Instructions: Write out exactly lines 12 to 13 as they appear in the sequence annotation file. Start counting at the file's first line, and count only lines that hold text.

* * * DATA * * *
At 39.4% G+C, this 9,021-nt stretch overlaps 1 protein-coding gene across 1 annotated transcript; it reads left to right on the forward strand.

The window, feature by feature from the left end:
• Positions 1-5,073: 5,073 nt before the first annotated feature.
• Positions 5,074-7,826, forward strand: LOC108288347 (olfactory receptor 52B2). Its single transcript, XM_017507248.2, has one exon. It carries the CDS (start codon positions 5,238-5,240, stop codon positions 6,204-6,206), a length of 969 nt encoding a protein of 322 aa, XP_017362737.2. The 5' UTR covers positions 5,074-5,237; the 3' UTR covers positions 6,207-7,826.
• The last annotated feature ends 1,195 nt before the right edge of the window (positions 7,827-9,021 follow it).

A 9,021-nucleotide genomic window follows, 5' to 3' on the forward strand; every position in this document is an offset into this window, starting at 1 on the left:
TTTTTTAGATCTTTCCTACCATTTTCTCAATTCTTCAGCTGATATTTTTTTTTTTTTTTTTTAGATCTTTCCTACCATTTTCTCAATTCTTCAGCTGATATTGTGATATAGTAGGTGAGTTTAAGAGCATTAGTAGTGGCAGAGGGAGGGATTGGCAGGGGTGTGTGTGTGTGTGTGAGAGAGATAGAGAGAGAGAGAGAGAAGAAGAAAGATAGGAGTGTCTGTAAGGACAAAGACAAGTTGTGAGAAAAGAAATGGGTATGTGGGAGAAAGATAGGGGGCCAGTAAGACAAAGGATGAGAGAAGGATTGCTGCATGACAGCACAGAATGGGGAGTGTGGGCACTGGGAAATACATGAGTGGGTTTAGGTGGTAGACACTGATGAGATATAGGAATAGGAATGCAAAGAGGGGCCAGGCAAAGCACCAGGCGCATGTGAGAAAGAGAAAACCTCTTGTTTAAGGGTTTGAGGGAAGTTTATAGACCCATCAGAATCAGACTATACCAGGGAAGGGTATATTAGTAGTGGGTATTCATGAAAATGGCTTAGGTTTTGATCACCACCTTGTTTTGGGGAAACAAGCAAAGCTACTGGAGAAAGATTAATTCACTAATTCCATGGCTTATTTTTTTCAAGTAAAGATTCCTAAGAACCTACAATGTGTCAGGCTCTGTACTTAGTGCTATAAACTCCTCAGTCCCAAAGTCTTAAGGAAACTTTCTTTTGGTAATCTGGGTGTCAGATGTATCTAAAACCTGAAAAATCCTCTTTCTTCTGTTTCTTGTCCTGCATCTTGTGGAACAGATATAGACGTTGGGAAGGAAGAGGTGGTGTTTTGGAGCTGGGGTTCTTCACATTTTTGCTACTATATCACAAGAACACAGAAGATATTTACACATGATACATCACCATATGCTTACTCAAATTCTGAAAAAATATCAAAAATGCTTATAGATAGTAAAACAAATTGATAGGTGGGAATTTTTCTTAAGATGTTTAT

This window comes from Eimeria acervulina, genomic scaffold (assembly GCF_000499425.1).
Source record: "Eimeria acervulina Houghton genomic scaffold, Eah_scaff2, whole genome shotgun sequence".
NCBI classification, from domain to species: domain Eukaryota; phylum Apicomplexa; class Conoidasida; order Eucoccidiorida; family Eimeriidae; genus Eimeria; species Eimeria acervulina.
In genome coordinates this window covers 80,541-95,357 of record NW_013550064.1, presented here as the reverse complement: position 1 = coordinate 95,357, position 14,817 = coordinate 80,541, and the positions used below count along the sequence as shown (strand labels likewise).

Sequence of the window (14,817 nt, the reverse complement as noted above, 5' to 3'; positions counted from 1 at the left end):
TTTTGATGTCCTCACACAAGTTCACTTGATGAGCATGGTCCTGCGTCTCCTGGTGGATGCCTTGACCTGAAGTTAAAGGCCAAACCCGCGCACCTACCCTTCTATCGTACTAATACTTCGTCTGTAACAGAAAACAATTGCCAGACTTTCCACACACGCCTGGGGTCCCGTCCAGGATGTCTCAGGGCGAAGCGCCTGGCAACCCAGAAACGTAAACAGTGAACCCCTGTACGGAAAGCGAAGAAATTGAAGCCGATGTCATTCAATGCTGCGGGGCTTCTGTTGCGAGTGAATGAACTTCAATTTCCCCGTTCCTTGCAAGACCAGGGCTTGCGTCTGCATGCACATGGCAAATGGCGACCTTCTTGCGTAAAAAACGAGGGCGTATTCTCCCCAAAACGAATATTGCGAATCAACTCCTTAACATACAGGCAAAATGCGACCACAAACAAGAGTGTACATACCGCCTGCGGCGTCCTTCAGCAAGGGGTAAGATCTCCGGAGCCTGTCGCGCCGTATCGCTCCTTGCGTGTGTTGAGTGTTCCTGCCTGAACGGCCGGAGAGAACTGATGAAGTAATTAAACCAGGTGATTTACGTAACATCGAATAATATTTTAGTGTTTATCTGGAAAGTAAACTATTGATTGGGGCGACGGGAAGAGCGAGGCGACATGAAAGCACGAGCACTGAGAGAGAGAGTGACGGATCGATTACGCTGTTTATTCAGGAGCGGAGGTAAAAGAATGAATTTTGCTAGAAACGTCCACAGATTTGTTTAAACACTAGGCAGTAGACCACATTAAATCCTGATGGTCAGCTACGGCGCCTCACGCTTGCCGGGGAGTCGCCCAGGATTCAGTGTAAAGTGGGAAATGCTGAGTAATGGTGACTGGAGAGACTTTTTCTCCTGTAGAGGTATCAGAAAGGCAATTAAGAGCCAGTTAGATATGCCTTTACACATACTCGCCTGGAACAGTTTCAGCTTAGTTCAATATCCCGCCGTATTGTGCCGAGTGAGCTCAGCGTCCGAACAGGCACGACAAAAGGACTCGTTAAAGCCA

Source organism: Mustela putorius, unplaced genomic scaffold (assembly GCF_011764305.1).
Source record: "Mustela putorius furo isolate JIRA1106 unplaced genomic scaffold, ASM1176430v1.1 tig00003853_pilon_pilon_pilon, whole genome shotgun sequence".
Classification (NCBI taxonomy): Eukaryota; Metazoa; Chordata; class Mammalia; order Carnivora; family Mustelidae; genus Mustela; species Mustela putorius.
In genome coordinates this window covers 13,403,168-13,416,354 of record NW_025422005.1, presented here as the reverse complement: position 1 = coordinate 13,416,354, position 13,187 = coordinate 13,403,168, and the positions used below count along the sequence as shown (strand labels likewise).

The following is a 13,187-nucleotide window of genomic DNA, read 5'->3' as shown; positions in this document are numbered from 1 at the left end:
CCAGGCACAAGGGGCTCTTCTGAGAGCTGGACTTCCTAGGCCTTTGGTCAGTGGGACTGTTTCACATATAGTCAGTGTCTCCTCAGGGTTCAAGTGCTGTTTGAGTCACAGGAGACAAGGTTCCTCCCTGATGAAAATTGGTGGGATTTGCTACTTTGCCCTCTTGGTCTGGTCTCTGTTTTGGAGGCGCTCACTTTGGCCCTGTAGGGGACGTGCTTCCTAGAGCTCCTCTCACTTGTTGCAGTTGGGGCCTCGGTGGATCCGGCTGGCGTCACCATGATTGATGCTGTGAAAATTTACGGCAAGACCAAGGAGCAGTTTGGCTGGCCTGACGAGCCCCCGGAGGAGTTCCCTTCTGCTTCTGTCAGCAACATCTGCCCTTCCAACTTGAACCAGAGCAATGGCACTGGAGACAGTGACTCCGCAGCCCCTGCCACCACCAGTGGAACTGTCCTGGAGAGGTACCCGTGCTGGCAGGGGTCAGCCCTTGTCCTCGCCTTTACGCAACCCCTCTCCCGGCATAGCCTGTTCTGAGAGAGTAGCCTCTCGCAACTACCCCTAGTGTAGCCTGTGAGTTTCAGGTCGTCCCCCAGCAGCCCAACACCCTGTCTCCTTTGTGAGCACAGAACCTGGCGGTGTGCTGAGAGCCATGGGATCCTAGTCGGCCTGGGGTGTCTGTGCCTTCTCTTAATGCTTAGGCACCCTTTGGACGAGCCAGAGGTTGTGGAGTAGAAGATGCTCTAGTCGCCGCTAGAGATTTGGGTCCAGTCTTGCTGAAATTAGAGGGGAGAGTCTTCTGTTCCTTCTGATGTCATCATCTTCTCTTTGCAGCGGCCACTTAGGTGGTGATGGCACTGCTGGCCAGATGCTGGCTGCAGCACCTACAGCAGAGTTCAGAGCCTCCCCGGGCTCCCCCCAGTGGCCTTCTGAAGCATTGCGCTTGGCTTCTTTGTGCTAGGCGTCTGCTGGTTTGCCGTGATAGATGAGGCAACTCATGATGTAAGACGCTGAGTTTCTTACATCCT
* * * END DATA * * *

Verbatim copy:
Sequence of the window (14,817 nt, the reverse complement as noted above, 5' to 3'; positions counted from 1 at the left end):
TTTTGATGTCCTCACACAAGTTCACTTGATGAGCATGGTCCTGCGTCTCCTGGTGGATGCCTTGACCTGAAGTTAAAGGCCAAACCCGCGCACCTACCCTTCTATCGTACTAATACTTCGTCTGTAACAGAAAACAATTGCCAGACTTTCCACACACGCCTGGGGTCCCGTCCAGGATGTCTCAGGGCGAAGCGCCTGGCAACCCAGAAACGTAAACAGTGAACCCCTGTACGGAAAGCGAAGAAATTGAAGCCGATGTCATTCAATGCTGCGGGGCTTCTGTTGCGAGTGAATGAACTTCAATTTCCCCGTTCCTTGCAAGACCAGGGCTTGCGTCTGCATGCACATGGCAAATGGCGACCTTCTTGCGTAAAAAACGAGGGCGTATTCTCCCCAAAACGAATATTGCGAATCAACTCCTTAACATACAGGCAAAATGCGACCACAAACAAGAGTGTACATACCGCCTGCGGCGTCCTTCAGCAAGGGGTAAGATCTCCGGAGCCTGTCGCGCCGTATCGCTCCTTGCGTGTGTTGAGTGTTCCTGCCTGAACGGCCGGAGAGAACTGATGAAGTAATTAAACCAGGTGATTTACGTAACATCGAATAATATTTTAGTGTTTATCTGGAAAGTAAACTATTGATTGGGGCGACGGGAAGAGCGAGGCGACATGAAAGCACGAGCACTGAGAGAGAGAGTGACGGATCGATTACGCTGTTTATTCAGGAGCGGAGGTAAAAGAATGAATTTTGCTAGAAACGTCCACAGATTTGTTTAAACACTAGGCAGTAGACCACATTAAATCCTGATGGTCAGCTACGGCGCCTCACGCTTGCCGGGGAGTCGCCCAGGATTCAGTGTAAAGTGGGAAATGCTGAGTAATGGTGACTGGAGAGACTTTTTCTCCTGTAGAGGTATCAGAAAGGCAATTAAGAGCCAGTTAGATATGCCTTTACACATACTCGCCTGGAACAGTTTCAGCTTAGTTCAATATCCCGCCGTATTGTGCCGAGTGAGCTCAGCGTCCGAACAGGCACGACAAAAGGACTCGTTAAAGCCA